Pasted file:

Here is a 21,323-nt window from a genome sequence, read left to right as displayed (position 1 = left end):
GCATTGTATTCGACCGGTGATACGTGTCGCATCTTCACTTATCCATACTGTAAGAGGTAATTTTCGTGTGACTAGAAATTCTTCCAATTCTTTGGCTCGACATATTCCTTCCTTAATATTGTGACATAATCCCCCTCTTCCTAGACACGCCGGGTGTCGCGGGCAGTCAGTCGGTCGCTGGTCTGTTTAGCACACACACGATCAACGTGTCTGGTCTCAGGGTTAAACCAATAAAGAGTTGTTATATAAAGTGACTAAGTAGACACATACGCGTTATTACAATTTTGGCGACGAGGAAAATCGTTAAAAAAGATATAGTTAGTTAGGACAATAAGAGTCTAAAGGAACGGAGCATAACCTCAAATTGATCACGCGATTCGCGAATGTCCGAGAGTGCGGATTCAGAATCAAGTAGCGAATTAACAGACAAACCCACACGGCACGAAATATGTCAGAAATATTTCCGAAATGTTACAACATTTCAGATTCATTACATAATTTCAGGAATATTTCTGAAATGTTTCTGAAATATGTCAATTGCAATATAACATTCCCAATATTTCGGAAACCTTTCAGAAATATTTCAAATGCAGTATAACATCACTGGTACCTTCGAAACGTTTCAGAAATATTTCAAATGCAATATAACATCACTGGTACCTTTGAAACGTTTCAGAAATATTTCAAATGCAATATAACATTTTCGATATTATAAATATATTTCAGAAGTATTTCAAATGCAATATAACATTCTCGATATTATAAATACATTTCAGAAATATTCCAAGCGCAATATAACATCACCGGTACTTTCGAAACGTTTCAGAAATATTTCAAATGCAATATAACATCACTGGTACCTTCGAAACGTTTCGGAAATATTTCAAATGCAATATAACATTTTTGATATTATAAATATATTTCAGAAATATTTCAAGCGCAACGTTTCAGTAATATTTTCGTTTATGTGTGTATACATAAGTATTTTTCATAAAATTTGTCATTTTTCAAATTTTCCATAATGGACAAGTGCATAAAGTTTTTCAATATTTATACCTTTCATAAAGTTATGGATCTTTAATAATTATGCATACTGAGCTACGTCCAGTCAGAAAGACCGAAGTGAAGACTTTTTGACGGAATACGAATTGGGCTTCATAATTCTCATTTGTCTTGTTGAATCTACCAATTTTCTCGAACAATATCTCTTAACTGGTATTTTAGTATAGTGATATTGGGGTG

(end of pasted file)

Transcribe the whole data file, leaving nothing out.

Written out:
Here is a 21,323-nt window from a genome sequence, read left to right as displayed (position 1 = left end):
GCATTGTATTCGACCGGTGATACGTGTCGCATCTTCACTTATCCATACTGTAAGAGGTAATTTTCGTGTGACTAGAAATTCTTCCAATTCTTTGGCTCGACATATTCCTTCCTTAATATTGTGACATAATCCCCCTCTTCCTAGACACGCCGGGTGTCGCGGGCAGTCAGTCGGTCGCTGGTCTGTTTAGCACACACACGATCAACGTGTCTGGTCTCAGGGTTAAACCAATAAAGAGTTGTTATATAAAGTGACTAAGTAGACACATACGCGTTATTACAATTTTGGCGACGAGGAAAATCGTTAAAAAAGATATAGTTAGTTAGGACAATAAGAGTCTAAAGGAACGGAGCATAACCTCAAATTGATCACGCGATTCGCGAATGTCCGAGAGTGCGGATTCAGAATCAAGTAGCGAATTAACAGACAAACCCACACGGCACGAAATATGTCAGAAATATTTCCGAAATGTTACAACATTTCAGATTCATTACATAATTTCAGGAATATTTCTGAAATGTTTCTGAAATATGTCAATTGCAATATAACATTCCCAATATTTCGGAAACCTTTCAGAAATATTTCAAATGCAGTATAACATCACTGGTACCTTCGAAACGTTTCAGAAATATTTCAAATGCAATATAACATCACTGGTACCTTTGAAACGTTTCAGAAATATTTCAAATGCAATATAACATTTTCGATATTATAAATATATTTCAGAAGTATTTCAAATGCAATATAACATTCTCGATATTATAAATACATTTCAGAAATATTCCAAGCGCAATATAACATCACCGGTACTTTCGAAACGTTTCAGAAATATTTCAAATGCAATATAACATCACTGGTACCTTCGAAACGTTTCGGAAATATTTCAAATGCAATATAACATTTTTGATATTATAAATATATTTCAGAAATATTTCAAGCGCAACGTTTCAGTAATATTTTCGTTTATGTGTGTATACATAAGTATTTTTCATAAAATTTGTCATTTTTCAAATTTTCCATAATGGACAAGTGCATAAAGTTTTTCAATATTTATACCTTTCATAAAGTTATGGATCTTTAATAATTATGCATACTGAGCTACGTCCAGTCAGAAAGACCGAAGTGAAGACTTTTTGACGGAATACGAATTGGGCTTCATAATTCTCATTTGTCTTGTTGAATCTACCAATTTTCTCGAACAATATCTCTTAACTGGTATTTTAGTATAGTGATATTGGGGTG